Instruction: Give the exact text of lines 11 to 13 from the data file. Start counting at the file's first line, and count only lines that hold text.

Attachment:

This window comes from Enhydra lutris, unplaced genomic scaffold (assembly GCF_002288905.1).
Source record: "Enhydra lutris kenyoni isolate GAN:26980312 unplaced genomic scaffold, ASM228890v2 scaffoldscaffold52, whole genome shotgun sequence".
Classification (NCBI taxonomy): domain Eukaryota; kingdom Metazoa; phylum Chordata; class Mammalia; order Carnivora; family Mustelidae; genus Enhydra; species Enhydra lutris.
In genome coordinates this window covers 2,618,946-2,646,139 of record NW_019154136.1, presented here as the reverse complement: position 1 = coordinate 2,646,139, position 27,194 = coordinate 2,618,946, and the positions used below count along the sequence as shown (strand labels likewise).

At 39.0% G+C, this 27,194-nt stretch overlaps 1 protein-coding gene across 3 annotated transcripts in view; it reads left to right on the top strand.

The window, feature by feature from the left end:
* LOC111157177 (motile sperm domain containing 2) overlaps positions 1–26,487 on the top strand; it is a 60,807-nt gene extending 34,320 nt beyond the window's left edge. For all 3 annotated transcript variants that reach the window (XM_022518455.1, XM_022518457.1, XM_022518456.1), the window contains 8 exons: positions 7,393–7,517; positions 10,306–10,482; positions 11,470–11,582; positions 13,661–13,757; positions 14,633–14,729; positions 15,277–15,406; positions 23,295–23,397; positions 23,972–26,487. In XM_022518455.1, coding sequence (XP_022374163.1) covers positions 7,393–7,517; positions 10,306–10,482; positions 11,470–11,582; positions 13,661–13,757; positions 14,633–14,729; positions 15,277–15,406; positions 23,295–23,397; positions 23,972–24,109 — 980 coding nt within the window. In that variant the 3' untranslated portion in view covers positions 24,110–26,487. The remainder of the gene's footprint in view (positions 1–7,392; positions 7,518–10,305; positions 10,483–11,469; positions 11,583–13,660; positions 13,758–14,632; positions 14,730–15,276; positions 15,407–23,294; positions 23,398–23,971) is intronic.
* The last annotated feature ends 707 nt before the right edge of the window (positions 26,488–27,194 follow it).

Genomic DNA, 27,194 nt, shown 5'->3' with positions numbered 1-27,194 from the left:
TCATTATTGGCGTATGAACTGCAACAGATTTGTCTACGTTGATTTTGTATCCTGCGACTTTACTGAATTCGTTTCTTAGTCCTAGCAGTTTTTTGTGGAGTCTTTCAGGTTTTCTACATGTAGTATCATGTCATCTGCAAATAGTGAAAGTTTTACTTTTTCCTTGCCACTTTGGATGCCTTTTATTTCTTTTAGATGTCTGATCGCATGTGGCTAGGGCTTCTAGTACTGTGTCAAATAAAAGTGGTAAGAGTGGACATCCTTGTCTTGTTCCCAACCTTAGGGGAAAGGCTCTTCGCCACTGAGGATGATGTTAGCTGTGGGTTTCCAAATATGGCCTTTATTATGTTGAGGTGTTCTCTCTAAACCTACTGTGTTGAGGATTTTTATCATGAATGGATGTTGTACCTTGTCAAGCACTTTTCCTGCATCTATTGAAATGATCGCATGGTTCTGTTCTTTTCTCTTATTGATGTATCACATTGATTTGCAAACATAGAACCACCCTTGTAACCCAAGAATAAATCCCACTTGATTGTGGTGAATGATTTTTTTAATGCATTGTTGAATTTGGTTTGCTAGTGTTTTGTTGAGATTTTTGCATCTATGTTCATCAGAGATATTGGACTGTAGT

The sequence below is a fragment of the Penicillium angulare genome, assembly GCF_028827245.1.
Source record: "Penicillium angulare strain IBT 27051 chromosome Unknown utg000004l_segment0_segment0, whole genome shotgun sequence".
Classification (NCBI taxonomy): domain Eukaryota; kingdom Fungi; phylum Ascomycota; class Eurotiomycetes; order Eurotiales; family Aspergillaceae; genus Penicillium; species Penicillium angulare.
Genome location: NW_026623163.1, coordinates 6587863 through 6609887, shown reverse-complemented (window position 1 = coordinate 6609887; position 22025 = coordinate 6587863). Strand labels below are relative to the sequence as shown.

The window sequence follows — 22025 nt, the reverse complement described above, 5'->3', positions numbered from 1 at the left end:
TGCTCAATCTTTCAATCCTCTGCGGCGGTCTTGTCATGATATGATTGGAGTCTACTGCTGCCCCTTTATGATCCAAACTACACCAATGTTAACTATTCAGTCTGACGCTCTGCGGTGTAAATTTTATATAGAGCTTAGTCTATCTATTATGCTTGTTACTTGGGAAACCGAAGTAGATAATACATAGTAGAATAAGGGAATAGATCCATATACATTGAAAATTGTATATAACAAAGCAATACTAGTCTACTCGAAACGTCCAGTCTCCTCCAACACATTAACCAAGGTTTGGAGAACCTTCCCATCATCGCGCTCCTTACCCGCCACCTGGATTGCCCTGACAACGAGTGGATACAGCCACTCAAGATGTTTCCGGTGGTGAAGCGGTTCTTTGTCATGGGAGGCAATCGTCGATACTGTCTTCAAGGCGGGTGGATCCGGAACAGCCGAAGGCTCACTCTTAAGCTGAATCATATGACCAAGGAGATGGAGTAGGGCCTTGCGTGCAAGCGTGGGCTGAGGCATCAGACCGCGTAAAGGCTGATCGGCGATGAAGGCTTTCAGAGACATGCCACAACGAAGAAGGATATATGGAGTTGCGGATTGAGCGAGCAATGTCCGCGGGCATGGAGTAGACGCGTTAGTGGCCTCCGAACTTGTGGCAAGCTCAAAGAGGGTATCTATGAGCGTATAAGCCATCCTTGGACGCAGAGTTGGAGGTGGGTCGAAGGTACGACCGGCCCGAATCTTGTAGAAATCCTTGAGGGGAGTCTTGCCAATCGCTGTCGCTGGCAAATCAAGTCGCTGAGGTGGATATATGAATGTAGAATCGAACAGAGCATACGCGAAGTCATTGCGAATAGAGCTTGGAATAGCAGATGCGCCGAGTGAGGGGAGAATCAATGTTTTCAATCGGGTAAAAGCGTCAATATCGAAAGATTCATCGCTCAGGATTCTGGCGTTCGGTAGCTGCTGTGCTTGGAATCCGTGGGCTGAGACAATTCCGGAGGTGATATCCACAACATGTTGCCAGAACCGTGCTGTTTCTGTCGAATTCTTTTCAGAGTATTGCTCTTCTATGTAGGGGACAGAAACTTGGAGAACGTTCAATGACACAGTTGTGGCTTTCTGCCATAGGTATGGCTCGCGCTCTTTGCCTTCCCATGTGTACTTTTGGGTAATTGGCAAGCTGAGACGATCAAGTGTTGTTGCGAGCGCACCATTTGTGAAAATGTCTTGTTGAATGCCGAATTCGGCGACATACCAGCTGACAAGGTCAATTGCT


The sequence below is a fragment of the Penicillium angulare genome, assembly GCF_028827245.1.
Source record: "Penicillium angulare strain IBT 27051 chromosome Unknown utg000004l_segment0_segment0, whole genome shotgun sequence".
Classification (NCBI taxonomy): domain Eukaryota; kingdom Fungi; phylum Ascomycota; class Eurotiomycetes; order Eurotiales; family Aspergillaceae; genus Penicillium; species Penicillium angulare.